- It’s a great identifier, ie: I’m the tall guy with a big nose, can’t miss me
- My nose can be an instrument of pleasure 😛
- Even though it’s big, thank God it doesn’t block my eyesight
- I can use it for eye exercise, esp. for focusing on near objects
- It’s the first part of me to enter a room
- Shades and glasses sit well on it with no danger of falling off or sliding down
- I think it has real “character”….even though that’s hard to explain–“how?”
- And it’s not as big as some others I’ve seen
- It serves as a warning sensor when my face is getting to close to something
- It has helped me perfect the sidewards French kiss
- It draws static attention to me, which–if handle correctly–can be positive attention
- As long I’m comfortable with it, as I found in S.E.A., it’s a great conversation topic or even a way to break the ice…..ie: “Hahaha, how cute, you think I’m a sacred white elephant”….etc
So all that to say, “Thank God for my big nose!” I’d like to add that having a big nose is not always a bad thing for you ladies. There are many ladies I know with big noses that are really hot and those with noses that are slightly more hooked can be pretty hot too! Anyhow that’s just my personal opinion. 😛 Lastly, to all those with big noses, both guys and girls I salute you: Hold up that big nose proudly and show the world what you’ve got.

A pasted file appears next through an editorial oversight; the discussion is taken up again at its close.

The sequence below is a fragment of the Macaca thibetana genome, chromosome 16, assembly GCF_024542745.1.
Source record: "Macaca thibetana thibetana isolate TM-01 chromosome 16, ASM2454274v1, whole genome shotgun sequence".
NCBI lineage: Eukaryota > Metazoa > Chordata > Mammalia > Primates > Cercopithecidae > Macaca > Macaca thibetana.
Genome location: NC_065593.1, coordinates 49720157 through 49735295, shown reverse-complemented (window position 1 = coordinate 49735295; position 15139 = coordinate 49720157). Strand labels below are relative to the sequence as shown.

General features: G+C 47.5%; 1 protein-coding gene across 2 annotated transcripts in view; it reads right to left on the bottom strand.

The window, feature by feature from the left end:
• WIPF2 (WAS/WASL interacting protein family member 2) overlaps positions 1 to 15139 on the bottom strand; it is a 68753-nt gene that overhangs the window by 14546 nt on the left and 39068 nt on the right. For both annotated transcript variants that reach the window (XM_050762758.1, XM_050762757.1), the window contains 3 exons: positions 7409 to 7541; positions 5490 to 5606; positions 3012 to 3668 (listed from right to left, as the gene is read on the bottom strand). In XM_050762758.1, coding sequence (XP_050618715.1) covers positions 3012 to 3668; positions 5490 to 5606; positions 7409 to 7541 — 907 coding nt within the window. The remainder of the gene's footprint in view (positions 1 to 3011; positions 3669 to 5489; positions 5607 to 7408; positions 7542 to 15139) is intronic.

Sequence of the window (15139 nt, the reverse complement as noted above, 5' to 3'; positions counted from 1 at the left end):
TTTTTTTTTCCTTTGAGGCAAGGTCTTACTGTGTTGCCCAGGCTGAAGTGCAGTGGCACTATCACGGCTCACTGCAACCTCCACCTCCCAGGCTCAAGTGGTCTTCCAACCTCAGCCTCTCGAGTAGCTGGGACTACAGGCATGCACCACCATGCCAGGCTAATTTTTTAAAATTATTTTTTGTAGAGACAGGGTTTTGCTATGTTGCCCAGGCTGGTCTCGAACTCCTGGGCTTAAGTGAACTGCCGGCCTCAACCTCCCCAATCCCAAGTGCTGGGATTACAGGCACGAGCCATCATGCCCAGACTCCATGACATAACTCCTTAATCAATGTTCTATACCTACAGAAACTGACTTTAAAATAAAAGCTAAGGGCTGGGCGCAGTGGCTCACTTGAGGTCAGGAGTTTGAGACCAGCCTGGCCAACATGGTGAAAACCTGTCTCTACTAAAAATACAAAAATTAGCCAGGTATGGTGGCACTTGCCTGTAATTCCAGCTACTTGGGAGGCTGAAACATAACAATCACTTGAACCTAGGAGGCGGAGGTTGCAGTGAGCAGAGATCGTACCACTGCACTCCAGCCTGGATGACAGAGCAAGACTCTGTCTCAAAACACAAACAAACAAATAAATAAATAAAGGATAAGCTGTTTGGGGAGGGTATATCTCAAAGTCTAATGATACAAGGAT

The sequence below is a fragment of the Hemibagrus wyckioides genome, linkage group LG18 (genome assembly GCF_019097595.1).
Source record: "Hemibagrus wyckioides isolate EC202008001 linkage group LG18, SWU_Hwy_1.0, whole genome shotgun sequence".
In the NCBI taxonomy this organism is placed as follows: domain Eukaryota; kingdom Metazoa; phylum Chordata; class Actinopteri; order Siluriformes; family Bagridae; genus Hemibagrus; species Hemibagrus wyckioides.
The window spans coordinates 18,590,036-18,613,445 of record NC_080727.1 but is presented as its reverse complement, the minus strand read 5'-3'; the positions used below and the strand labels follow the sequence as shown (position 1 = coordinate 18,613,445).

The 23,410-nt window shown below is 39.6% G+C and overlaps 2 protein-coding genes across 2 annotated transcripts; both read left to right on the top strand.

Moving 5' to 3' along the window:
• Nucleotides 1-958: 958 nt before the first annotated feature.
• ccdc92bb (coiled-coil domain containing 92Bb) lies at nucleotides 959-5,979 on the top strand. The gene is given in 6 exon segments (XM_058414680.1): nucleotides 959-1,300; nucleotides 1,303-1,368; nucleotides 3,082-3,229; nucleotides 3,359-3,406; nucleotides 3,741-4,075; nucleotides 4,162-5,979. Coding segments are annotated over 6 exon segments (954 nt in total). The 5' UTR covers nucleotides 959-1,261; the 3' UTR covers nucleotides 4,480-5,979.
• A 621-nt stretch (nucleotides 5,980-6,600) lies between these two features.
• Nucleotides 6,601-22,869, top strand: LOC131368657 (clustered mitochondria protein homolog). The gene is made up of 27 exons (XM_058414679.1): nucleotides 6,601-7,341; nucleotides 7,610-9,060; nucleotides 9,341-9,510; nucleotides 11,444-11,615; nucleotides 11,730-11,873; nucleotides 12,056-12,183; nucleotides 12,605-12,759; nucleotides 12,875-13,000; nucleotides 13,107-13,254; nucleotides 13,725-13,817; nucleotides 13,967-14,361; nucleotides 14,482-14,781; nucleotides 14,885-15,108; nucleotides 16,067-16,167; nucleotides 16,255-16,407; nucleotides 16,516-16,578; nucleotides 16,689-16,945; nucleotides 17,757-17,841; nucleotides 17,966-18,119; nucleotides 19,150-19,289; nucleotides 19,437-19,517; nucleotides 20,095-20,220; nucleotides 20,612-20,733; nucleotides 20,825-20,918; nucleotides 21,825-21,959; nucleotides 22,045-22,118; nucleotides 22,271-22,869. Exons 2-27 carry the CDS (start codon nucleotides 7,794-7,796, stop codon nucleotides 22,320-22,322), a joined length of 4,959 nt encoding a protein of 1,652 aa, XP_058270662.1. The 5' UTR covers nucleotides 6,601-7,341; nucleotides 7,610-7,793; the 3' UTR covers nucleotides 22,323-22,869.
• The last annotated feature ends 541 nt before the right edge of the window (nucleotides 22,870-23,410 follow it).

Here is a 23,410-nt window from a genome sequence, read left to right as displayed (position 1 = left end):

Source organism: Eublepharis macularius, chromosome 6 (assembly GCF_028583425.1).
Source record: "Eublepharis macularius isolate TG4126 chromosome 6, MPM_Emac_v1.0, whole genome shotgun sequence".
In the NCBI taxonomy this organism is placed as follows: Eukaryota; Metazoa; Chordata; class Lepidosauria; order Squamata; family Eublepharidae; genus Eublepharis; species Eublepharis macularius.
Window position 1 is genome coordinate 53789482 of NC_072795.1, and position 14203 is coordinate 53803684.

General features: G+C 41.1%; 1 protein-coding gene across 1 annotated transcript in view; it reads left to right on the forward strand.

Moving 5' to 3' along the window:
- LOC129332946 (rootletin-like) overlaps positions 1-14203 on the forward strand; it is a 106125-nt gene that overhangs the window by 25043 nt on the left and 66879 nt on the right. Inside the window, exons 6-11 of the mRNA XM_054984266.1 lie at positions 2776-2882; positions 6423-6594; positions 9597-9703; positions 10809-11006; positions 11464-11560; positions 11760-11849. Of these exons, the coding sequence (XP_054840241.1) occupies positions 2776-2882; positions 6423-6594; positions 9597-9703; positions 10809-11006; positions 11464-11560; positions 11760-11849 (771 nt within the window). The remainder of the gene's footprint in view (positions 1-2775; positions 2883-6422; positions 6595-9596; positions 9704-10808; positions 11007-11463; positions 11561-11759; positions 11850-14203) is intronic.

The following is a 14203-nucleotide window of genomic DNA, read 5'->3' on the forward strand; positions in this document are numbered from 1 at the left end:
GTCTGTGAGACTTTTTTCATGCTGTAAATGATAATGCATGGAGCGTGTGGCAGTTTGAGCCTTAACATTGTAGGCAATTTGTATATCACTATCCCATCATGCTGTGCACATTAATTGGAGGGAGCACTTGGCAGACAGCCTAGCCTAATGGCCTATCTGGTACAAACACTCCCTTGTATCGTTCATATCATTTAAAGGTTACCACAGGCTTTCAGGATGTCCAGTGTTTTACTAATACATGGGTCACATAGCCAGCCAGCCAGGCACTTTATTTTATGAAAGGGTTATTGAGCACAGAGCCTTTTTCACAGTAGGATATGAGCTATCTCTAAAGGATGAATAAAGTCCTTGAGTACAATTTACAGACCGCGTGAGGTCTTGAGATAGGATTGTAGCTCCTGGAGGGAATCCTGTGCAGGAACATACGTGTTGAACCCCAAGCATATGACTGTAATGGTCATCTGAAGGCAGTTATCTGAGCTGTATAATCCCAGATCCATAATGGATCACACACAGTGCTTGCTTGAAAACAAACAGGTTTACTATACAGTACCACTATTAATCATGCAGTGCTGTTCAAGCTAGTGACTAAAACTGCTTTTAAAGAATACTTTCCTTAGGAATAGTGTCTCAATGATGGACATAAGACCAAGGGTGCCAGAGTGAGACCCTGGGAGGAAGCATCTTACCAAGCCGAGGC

If you have a big nose or you can think of anything else to be thankful for or helpful info in regards to a big nose–feel free to comment! Show the world that you can still have it “big and beautiful”.
And if you have a flat nose–I pity you……hahahahaha 😉
One giant nose--Mr Mehmet Ozyurek
PS: Here is a tip for those awkward times when a kid blurts out and draws attention to something that is different about your body or face. As adults we also notice but usually keep our mouths shut–not wanting to be impolite. Kids generally don’t have that type of social awareness and will, as some have commented below, publicly blurt things out that look funny, strange or different.
A little prepared comeback often works both for the kid and those around who might feel awkward for you. You can say something stupid like, “yeah, I got a big nose because once a monkey gave me a magical banana that would make me taller(smarter), but I got greedy, ate two bananas and it made my nose bigger”. If it’s quick enough, the kid will laugh and/or get confused and the older people will generally continue on, forgetting the awkward situation. You will also be rewarded by getting the focus off your nose or whatever the initial comment was about and on to something else.
Posted in attractive, big nose, bright side, funny, God, handsome, happy pill, happy pizza, heartbreak, humor, humour, negative, optimism, positive, success, thankful | Tagged: appearance, attractive, big and beautiful, big nose, bright side, facial feature, God, handsome, happypizza, humor, large nose, negative, nose, optimism, outward appearance, physical appearance, plastic surgery, positive, postive thinking, proboscis, sexy nose, snout, Thank God, woman with big noses | 257 Comments »